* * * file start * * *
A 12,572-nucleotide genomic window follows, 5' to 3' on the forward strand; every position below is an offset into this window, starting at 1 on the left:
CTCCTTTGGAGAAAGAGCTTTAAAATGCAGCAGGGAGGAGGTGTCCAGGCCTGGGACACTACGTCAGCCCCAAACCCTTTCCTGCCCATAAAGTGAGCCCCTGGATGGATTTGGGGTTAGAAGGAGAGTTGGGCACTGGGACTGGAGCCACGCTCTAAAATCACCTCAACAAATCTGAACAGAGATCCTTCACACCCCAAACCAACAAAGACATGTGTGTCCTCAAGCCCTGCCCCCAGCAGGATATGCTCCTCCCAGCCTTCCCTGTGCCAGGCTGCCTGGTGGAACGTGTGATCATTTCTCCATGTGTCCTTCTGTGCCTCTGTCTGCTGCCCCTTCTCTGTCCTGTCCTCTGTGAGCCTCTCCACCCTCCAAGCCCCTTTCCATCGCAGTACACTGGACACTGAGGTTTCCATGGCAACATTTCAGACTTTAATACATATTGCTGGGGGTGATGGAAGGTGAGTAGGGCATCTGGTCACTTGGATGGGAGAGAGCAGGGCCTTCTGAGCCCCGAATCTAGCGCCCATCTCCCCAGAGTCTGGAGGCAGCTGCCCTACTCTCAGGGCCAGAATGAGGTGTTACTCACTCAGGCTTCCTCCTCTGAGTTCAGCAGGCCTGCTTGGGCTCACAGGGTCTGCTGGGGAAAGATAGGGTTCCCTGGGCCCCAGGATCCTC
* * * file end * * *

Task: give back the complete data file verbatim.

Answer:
A 12,572-nucleotide genomic window follows, 5' to 3' on the forward strand; every position below is an offset into this window, starting at 1 on the left:
CTCCTTTGGAGAAAGAGCTTTAAAATGCAGCAGGGAGGAGGTGTCCAGGCCTGGGACACTACGTCAGCCCCAAACCCTTTCCTGCCCATAAAGTGAGCCCCTGGATGGATTTGGGGTTAGAAGGAGAGTTGGGCACTGGGACTGGAGCCACGCTCTAAAATCACCTCAACAAATCTGAACAGAGATCCTTCACACCCCAAACCAACAAAGACATGTGTGTCCTCAAGCCCTGCCCCCAGCAGGATATGCTCCTCCCAGCCTTCCCTGTGCCAGGCTGCCTGGTGGAACGTGTGATCATTTCTCCATGTGTCCTTCTGTGCCTCTGTCTGCTGCCCCTTCTCTGTCCTGTCCTCTGTGAGCCTCTCCACCCTCCAAGCCCCTTTCCATCGCAGTACACTGGACACTGAGGTTTCCATGGCAACATTTCAGACTTTAATACATATTGCTGGGGGTGATGGAAGGTGAGTAGGGCATCTGGTCACTTGGATGGGAGAGAGCAGGGCCTTCTGAGCCCCGAATCTAGCGCCCATCTCCCCAGAGTCTGGAGGCAGCTGCCCTACTCTCAGGGCCAGAATGAGGTGTTACTCACTCAGGCTTCCTCCTCTGAGTTCAGCAGGCCTGCTTGGGCTCACAGGGTCTGCTGGGGAAAGATAGGGTTCCCTGGGCCCCAGGATCCTC